Vyver reported that the AWM is updating the official record “to recognise Indigenous veterans discriminated against before and after (their) Vietnam service”. However, it is unlikely any Australian male would have regarded exemption from conscription as a form of discrimination – irrespective of his heritage.

This fake history is but the latest of myths surrounding Australia’s military involvement in Vietnam. Here are a few more:

• Myth: The Menzies government committed forces to South Vietnam in June 1965 in order to do the bidding of the US and its Democratic Party president, Lyndon B. Johnson. In fact, the Coalition was of the view that if Australia supported the US in Vietnam, the US was more likely to come to Australia’s aid if it was involved in any conflict with Indonesia – then led by its avowedly nationalist president Sukarno. In other words, the decision was made in what was perceived to be in Australia’s interest.

• Myth: All of those opposed to Australia’s involvement in the war sought peace. Not so. Many of the so-called anti-war activists wanted Ho Chi Minh’s communist regime in Hanoi to prevail over the non-communist government in Saigon. The likes of Jim Cairns and Tom Uren, leaders of the Labor Party’s parliamentary Left, welcomed the victory of North Vietnam in 1975 and the coming to power of Pol Pot’s Khmer Rouge in Cambodia at the same time.

• Myth: After the fall of Saigon on April 30, 1975, Australia welcomed refugees from South Vietnam. Nonsense. Throughout the remainder of Whitlam’s term as PM, he was hostile to anti-communist refugees since he did not want to upset the communist regime that now ruled Vietnam. According to his colleague, Clyde Cameron, Whitlam told the Labor cabinet he did not want what he termed “f..king Vietnamese Balts” coming to Australia. Whitlam never denied this – as my correspondence with him in late 2002 and early 2003 attests. It is published in the March 2003 issue of The Sydney Institute Quarterly.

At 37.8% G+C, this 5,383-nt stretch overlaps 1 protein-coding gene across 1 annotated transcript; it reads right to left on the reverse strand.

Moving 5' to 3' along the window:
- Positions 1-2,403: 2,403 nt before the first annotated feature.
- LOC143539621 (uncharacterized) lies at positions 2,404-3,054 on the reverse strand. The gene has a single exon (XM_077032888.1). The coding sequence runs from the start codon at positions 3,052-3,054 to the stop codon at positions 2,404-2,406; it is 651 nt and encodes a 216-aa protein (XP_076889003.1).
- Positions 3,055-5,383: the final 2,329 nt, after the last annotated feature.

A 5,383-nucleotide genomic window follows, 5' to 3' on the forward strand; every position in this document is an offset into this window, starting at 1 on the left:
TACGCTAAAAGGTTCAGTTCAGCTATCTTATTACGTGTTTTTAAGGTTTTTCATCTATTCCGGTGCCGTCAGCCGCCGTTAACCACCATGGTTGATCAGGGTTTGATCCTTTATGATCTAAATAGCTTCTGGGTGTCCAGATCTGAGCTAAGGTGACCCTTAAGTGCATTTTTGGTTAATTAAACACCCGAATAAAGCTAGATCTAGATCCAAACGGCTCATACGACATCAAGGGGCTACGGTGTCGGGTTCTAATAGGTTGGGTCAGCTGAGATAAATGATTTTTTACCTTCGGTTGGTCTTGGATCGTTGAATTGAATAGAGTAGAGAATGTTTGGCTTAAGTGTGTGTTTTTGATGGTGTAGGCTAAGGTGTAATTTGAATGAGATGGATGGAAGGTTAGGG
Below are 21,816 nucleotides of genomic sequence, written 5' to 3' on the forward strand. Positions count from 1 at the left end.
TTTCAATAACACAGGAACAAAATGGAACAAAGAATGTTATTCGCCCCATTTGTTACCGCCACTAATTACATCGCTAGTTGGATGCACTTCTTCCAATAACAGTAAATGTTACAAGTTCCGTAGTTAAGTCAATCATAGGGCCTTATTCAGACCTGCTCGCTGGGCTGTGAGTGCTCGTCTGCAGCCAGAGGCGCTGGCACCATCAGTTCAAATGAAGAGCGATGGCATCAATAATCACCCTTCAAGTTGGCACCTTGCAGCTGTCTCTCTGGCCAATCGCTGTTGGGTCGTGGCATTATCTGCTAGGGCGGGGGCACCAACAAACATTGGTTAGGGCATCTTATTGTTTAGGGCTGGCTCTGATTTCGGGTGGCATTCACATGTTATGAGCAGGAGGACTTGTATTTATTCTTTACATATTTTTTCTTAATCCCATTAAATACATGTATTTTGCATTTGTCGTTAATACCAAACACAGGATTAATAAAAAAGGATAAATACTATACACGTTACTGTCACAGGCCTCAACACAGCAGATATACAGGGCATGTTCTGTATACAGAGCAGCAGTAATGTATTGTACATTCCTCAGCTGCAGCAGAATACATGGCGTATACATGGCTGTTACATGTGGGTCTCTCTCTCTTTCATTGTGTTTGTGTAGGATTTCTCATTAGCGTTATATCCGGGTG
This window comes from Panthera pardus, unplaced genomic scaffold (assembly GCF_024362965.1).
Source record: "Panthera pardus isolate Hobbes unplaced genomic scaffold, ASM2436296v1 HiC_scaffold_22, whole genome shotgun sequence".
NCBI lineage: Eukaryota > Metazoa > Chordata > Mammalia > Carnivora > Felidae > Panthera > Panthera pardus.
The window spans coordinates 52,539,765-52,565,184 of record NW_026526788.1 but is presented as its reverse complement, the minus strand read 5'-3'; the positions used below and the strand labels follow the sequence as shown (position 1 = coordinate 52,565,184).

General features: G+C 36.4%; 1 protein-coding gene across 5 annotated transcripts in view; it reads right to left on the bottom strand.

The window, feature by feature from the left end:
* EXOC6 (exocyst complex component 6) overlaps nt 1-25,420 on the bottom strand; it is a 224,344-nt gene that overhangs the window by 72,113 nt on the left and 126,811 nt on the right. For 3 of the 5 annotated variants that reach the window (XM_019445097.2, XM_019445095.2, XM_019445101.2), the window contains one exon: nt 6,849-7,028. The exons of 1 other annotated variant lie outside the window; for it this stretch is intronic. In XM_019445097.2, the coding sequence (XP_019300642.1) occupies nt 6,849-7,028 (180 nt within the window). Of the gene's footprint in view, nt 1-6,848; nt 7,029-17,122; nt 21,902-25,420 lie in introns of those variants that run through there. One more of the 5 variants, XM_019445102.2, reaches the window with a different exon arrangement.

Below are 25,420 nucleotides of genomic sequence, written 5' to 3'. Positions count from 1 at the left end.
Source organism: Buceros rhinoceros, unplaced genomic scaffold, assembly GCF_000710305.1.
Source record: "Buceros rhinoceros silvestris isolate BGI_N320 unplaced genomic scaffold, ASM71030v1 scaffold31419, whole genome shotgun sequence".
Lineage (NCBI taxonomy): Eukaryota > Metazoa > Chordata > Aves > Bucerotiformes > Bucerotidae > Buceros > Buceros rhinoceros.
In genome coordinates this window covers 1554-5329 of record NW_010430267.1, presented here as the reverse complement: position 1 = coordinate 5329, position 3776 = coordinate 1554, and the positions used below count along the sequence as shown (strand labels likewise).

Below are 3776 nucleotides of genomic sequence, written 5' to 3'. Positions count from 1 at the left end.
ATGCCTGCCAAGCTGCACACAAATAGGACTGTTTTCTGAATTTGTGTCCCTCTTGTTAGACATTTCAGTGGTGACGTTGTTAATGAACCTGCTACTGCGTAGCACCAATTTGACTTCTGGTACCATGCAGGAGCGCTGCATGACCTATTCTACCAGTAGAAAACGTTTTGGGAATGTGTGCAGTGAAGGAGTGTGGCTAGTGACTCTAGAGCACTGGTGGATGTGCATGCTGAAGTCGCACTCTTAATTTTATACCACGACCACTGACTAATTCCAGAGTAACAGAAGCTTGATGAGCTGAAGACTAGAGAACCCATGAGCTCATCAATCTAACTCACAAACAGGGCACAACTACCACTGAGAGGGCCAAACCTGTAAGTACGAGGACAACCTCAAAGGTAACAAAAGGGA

• Myth: Vietnamese refugees who arrived in Australia in the second half of the 1970s came as boat people. Very few did. Most – like the young Dai Le (independent MP for Fowler) – fled by boat to Hong Kong, Thailand, Malaysia, Singapore and the like. They were assessed by Australian officials before entering Australia on Qantas planes with valid passports.

• Myth: Australians fought and died in Vietnam in vain. As Edwards acknowledges in his official history, the US-led commitment in Vietnam delayed a communist victory by a decade. Former Singapore leader Lee Kuan Yew pointed out that the time delay meant the non-communist nations of Southeast Asia were better able to withstand communist insurgencies in the mid-1970s than if they had taken place earlier.

The current commemorations, presided over by the Albanese government, provide an opportunity to debunk ahistorical myths about Australia’s most controversial military engagement.